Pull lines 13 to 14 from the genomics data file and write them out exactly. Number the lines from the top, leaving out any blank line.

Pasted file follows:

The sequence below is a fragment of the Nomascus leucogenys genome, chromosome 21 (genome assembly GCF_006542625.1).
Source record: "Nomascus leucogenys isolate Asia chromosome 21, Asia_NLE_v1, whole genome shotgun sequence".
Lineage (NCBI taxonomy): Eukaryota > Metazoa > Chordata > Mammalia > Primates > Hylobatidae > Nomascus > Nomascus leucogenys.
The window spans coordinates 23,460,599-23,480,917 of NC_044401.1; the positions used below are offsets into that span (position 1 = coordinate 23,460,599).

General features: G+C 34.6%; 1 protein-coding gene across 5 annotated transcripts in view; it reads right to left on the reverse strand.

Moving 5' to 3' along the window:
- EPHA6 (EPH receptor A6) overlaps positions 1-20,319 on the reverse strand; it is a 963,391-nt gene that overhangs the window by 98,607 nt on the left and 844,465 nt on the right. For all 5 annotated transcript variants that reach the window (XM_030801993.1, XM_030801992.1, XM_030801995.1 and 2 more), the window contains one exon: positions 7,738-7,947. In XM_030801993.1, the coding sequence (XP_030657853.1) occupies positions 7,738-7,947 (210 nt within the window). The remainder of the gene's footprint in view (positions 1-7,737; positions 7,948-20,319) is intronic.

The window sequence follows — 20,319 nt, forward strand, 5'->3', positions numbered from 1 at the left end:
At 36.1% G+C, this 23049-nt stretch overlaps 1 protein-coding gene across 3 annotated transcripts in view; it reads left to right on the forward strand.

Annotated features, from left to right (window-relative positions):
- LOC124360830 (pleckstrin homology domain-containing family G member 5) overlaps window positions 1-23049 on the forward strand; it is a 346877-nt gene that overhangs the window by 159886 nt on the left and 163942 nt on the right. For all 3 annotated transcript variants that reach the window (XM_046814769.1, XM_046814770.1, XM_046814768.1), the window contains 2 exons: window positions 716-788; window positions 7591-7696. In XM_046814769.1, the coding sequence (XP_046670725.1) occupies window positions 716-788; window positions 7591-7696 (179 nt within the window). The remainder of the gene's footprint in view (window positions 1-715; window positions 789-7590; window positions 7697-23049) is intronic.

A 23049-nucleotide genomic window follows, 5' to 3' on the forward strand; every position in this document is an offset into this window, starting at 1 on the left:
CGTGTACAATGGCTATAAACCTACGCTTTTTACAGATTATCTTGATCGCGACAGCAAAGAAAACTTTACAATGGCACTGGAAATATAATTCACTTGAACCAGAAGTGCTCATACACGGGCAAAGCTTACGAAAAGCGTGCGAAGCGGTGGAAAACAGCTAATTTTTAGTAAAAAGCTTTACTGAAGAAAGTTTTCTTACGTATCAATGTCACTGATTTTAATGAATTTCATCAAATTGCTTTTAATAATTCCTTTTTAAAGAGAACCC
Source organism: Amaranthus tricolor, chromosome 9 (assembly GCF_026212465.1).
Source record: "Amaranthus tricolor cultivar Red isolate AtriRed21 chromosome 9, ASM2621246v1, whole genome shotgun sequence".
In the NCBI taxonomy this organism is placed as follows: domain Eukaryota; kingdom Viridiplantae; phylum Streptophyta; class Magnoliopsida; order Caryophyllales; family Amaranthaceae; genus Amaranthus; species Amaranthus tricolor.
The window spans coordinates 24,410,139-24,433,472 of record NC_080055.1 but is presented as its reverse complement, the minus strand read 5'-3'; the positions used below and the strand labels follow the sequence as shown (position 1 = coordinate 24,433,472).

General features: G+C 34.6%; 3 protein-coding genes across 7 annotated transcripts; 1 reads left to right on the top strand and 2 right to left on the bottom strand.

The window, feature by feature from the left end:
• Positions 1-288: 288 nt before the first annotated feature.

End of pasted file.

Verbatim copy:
CGTGTACAATGGCTATAAACCTACGCTTTTTACAGATTATCTTGATCGCGACAGCAAAGAAAACTTTACAATGGCACTGGAAATATAATTCACTTGAACCAGAAGTGCTCATACACGGGCAAAGCTTACGAAAAGCGTGCGAAGCGGTGGAAAACAGCTAATTTTTAGTAAAAAGCTTTACTGAAGAAAGTTTTCTTACGTATCAATGTCACTGATTTTAATGAATTTCATCAAATTGCTTTTAATAATTCCTTTTTAAAGAGAACCC
Source organism: Amaranthus tricolor, chromosome 9 (assembly GCF_026212465.1).